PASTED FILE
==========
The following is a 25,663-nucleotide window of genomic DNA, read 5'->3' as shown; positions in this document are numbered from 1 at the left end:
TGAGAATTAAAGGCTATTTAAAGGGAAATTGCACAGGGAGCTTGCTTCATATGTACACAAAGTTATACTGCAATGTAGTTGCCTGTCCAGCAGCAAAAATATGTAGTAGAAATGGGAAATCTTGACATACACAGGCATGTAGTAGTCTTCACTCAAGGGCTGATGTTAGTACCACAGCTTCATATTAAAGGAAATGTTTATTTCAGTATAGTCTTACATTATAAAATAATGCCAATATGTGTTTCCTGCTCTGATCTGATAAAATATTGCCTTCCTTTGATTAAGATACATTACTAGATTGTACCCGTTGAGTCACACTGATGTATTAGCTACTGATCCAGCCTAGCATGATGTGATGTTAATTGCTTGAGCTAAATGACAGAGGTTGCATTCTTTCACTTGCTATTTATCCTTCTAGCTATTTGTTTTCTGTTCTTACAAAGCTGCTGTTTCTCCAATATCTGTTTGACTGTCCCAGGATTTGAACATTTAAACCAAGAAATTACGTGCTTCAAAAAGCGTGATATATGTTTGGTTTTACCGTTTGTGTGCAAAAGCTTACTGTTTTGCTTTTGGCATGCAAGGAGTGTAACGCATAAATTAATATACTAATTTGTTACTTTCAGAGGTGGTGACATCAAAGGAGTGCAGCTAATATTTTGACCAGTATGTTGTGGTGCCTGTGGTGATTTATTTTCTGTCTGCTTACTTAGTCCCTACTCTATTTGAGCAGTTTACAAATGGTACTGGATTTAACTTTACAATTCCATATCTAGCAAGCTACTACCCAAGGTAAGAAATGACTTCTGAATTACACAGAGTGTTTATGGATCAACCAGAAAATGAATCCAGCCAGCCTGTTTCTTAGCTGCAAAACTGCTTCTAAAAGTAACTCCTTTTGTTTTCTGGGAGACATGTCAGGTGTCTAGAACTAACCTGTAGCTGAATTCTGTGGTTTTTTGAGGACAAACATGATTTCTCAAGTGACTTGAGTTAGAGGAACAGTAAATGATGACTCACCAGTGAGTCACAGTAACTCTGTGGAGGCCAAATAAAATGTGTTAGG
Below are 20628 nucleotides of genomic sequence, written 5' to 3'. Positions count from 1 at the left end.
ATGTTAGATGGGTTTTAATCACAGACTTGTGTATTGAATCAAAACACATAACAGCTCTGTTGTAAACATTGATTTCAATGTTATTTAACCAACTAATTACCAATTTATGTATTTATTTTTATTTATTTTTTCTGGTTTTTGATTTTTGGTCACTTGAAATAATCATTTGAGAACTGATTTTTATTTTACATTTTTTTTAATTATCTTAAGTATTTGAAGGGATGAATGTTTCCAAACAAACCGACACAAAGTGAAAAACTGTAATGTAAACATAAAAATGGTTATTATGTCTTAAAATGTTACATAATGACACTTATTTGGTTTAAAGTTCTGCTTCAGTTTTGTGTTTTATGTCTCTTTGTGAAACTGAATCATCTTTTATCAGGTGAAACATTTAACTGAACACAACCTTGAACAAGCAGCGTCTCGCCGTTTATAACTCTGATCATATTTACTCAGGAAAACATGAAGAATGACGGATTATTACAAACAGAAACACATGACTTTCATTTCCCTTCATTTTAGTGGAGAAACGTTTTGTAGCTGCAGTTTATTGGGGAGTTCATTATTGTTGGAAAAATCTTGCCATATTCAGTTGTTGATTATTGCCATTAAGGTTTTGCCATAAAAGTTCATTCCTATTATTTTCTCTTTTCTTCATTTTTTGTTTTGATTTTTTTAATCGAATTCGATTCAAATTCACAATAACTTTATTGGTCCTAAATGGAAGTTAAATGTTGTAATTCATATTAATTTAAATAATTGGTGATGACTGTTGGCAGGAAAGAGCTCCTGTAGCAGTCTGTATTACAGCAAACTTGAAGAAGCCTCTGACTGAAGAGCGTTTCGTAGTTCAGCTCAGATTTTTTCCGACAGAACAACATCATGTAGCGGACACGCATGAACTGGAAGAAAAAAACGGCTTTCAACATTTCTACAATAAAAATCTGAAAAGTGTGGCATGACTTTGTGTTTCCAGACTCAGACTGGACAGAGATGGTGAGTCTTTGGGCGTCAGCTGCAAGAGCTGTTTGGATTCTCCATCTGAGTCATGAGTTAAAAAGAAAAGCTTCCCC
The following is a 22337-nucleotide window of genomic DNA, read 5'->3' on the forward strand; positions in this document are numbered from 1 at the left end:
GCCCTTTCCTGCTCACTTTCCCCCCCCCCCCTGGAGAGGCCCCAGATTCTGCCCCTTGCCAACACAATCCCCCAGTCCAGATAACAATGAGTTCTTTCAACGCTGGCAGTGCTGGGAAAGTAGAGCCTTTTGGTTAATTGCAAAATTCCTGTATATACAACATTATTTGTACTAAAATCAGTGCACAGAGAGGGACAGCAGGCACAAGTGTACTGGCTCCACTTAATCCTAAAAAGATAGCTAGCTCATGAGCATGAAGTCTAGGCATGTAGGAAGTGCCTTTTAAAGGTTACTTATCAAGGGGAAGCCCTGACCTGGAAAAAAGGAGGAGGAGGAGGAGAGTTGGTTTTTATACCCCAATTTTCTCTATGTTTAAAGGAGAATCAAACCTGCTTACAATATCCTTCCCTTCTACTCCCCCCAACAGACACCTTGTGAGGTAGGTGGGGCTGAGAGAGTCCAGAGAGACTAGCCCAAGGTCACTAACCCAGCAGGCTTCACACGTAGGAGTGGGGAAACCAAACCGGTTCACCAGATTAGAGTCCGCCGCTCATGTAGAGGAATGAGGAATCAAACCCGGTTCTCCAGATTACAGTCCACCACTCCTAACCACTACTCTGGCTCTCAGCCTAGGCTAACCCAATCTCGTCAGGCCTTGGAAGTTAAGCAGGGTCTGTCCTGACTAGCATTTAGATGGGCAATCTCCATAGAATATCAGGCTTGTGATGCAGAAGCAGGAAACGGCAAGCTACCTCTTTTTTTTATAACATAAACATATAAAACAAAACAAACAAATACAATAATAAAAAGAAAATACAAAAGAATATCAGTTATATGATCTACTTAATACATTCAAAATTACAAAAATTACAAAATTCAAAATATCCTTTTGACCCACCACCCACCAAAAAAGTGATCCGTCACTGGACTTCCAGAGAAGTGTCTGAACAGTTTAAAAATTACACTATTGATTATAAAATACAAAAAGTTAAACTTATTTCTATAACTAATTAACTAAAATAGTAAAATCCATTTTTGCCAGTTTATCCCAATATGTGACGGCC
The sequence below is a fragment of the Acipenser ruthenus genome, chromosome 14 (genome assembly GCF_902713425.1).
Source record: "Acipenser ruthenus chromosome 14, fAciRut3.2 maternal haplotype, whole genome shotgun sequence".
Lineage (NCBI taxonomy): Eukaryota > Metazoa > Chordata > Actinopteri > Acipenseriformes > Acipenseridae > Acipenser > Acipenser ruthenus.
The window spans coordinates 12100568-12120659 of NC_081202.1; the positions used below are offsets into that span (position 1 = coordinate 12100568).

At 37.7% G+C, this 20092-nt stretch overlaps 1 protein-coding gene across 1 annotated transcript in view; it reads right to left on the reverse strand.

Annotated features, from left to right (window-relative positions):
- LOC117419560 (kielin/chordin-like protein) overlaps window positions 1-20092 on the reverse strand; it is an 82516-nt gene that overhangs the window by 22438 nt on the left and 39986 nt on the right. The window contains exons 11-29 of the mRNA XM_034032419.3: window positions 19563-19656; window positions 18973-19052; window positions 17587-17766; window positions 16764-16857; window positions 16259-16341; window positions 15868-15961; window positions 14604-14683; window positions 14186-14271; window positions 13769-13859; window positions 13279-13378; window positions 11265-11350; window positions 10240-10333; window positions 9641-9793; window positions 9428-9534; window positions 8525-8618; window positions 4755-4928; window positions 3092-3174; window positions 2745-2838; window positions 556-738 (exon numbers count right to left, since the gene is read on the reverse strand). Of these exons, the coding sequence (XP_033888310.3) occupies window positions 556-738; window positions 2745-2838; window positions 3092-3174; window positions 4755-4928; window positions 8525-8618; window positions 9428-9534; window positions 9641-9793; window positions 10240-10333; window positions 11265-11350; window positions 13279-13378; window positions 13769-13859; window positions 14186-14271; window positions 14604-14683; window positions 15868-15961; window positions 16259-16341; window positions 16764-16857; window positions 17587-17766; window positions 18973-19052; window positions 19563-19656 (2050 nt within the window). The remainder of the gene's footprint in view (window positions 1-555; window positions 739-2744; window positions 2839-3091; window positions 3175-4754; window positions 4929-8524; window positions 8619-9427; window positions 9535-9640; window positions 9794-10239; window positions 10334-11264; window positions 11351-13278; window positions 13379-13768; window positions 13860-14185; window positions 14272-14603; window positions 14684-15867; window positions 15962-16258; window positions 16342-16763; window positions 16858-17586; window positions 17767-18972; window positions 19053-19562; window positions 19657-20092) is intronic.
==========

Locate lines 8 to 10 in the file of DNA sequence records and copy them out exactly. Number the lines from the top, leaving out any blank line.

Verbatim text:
Source record: "Acipenser ruthenus chromosome 14, fAciRut3.2 maternal haplotype, whole genome shotgun sequence".
Lineage (NCBI taxonomy): Eukaryota > Metazoa > Chordata > Actinopteri > Acipenseriformes > Acipenseridae > Acipenser > Acipenser ruthenus.
The window spans coordinates 12100568-12120659 of NC_081202.1; the positions used below are offsets into that span (position 1 = coordinate 12100568).